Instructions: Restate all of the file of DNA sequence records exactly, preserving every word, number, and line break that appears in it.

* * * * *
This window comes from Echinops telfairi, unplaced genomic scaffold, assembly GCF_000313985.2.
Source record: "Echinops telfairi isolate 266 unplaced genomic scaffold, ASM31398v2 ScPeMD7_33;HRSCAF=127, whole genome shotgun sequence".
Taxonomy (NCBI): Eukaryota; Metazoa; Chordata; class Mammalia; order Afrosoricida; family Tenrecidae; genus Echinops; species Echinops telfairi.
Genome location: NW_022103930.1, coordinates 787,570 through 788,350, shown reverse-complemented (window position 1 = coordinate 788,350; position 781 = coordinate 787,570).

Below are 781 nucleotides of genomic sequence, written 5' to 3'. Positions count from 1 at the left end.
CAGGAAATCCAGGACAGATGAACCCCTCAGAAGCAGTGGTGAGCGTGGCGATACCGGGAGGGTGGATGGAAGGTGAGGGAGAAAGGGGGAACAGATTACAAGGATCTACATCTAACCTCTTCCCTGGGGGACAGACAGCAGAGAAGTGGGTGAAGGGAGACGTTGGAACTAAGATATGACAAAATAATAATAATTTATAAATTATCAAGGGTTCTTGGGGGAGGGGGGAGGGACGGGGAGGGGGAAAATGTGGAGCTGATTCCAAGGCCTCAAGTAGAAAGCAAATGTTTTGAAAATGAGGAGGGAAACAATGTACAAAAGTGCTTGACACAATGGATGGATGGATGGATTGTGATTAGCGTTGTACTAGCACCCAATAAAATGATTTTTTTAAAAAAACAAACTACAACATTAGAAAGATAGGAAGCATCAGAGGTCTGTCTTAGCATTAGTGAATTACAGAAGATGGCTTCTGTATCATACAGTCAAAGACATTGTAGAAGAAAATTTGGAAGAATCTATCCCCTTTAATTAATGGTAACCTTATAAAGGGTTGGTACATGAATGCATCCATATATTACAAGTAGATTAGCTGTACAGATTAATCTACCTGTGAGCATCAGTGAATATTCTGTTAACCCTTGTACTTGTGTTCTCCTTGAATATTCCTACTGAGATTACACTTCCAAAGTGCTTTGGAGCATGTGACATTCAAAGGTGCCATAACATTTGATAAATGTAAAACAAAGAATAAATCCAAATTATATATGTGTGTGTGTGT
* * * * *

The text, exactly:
This window comes from Echinops telfairi, unplaced genomic scaffold, assembly GCF_000313985.2.
Source record: "Echinops telfairi isolate 266 unplaced genomic scaffold, ASM31398v2 ScPeMD7_33;HRSCAF=127, whole genome shotgun sequence".
Taxonomy (NCBI): Eukaryota; Metazoa; Chordata; class Mammalia; order Afrosoricida; family Tenrecidae; genus Echinops; species Echinops telfairi.
Genome location: NW_022103930.1, coordinates 787,570 through 788,350, shown reverse-complemented (window position 1 = coordinate 788,350; position 781 = coordinate 787,570).

Below are 781 nucleotides of genomic sequence, written 5' to 3'. Positions count from 1 at the left end.
CAGGAAATCCAGGACAGATGAACCCCTCAGAAGCAGTGGTGAGCGTGGCGATACCGGGAGGGTGGATGGAAGGTGAGGGAGAAAGGGGGAACAGATTACAAGGATCTACATCTAACCTCTTCCCTGGGGGACAGACAGCAGAGAAGTGGGTGAAGGGAGACGTTGGAACTAAGATATGACAAAATAATAATAATTTATAAATTATCAAGGGTTCTTGGGGGAGGGGGGAGGGACGGGGAGGGGGAAAATGTGGAGCTGATTCCAAGGCCTCAAGTAGAAAGCAAATGTTTTGAAAATGAGGAGGGAAACAATGTACAAAAGTGCTTGACACAATGGATGGATGGATGGATTGTGATTAGCGTTGTACTAGCACCCAATAAAATGATTTTTTTAAAAAAACAAACTACAACATTAGAAAGATAGGAAGCATCAGAGGTCTGTCTTAGCATTAGTGAATTACAGAAGATGGCTTCTGTATCATACAGTCAAAGACATTGTAGAAGAAAATTTGGAAGAATCTATCCCCTTTAATTAATGGTAACCTTATAAAGGGTTGGTACATGAATGCATCCATATATTACAAGTAGATTAGCTGTACAGATTAATCTACCTGTGAGCATCAGTGAATATTCTGTTAACCCTTGTACTTGTGTTCTCCTTGAATATTCCTACTGAGATTACACTTCCAAAGTGCTTTGGAGCATGTGACATTCAAAGGTGCCATAACATTTGATAAATGTAAAACAAAGAATAAATCCAAATTATATATGTGTGTGTGTGT